The Whitworths also argued intentional infliction of emotional distress in the shooting of the dogs in the presence of their owners. The officers were granted summary judgment on this because the conduct was not intended solely to cause emotional distress to the Whitworths.

Summary judgment was granted to the officers on all counts. Whitworth v. Bolinger, 2011 WL 5838406 (W.D. Mo. 2011).

What Really Happened?

The court's description of the events does not bring us into the Whitworth home as if the testimony could substitute for a hand-held camera. Although the raid was videotaped, I have been unable to find any posting of this video. Some of the description suggests the dogs were trying to escape the gunfire, not run towards it. The stories of the participants naturally support their respective interests, and it is not surprising that the court gave the benefit of the doubt to the police. Nevertheless, the use of the SWAT team and the bin Laden-type raid seems a bit excessive. Jonathan Whitworth, if having enough trouble finding cocaine to sell that the police heard about it, was at most a relatively low-level dealer. Meanwhile, Brittany Whitworth labored mightily to keep the whole incident from permanently scarring her son.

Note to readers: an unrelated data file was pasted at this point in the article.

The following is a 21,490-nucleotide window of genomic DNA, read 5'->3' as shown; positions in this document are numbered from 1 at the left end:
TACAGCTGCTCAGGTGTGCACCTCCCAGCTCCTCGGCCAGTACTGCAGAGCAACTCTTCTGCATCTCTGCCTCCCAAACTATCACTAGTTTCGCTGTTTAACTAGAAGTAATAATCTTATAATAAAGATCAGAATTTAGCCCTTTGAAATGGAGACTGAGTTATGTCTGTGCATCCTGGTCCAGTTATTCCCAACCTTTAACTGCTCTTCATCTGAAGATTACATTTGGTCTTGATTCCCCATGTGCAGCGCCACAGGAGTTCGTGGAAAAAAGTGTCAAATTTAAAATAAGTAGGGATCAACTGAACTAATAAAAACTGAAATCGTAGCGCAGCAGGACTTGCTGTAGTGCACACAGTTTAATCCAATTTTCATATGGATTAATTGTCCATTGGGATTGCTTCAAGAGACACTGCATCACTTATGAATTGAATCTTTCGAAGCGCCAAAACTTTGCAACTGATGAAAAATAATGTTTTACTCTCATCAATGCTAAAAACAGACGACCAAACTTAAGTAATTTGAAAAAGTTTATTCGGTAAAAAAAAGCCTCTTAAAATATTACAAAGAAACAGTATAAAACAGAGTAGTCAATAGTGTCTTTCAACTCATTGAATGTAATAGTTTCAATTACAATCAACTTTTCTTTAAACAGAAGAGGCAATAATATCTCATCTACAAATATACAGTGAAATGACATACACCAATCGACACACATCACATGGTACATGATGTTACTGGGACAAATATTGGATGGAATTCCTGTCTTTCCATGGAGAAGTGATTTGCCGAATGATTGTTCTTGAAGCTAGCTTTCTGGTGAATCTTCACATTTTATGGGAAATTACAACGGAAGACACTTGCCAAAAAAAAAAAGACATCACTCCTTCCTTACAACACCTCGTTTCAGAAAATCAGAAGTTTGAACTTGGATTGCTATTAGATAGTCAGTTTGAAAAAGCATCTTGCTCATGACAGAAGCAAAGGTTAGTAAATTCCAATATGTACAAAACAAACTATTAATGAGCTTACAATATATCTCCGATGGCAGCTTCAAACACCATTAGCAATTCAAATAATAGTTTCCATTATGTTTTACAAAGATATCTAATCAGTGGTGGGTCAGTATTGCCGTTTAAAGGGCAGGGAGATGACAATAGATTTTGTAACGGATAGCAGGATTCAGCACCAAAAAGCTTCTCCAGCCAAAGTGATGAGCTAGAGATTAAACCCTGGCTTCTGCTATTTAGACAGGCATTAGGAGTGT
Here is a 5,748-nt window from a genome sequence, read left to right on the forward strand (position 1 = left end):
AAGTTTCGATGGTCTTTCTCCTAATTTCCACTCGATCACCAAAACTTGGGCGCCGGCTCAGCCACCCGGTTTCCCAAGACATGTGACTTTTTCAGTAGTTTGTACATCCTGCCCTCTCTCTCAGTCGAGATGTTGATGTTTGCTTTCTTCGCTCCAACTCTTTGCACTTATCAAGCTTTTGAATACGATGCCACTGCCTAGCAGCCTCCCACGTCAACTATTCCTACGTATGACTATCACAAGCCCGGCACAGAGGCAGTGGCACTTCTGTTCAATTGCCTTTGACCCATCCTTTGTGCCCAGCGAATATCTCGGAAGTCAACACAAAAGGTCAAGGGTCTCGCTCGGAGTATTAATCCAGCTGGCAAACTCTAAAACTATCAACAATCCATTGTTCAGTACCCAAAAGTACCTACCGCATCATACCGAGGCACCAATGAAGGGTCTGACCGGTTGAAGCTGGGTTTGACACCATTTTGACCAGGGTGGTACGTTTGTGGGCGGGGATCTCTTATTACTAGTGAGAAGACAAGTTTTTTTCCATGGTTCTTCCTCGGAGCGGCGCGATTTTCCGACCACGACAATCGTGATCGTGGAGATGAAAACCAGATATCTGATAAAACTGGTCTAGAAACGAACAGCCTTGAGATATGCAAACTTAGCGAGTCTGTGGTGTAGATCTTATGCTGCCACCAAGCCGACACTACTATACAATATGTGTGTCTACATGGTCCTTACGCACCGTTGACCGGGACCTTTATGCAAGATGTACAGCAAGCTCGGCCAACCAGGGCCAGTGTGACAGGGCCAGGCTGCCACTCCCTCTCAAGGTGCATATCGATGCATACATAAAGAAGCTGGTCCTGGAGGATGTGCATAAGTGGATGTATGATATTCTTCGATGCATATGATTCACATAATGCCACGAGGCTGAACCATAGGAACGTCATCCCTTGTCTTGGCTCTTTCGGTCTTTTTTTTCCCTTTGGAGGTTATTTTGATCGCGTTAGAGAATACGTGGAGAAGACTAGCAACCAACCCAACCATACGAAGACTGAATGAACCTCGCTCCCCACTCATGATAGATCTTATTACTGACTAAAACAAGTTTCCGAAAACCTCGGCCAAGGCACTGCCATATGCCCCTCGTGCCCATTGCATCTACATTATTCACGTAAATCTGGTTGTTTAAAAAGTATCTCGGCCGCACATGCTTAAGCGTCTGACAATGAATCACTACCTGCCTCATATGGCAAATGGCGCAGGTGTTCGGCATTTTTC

The Whitworths, however, cannot claim complete innocence in the fate of poor Nala. Pit bulls bring out the worst in some people, both those who own them and those who fear them. This is not the fault of the dog, but rather a result of an unfortunate and, given the history of the nanny dog, often inaccurate image in contemporary culture. Engaging in activities that interest the police, if this is what was going on, is likely to put the pit bull in danger, without affording any real protection to a family (unless it is to scare others besides the police).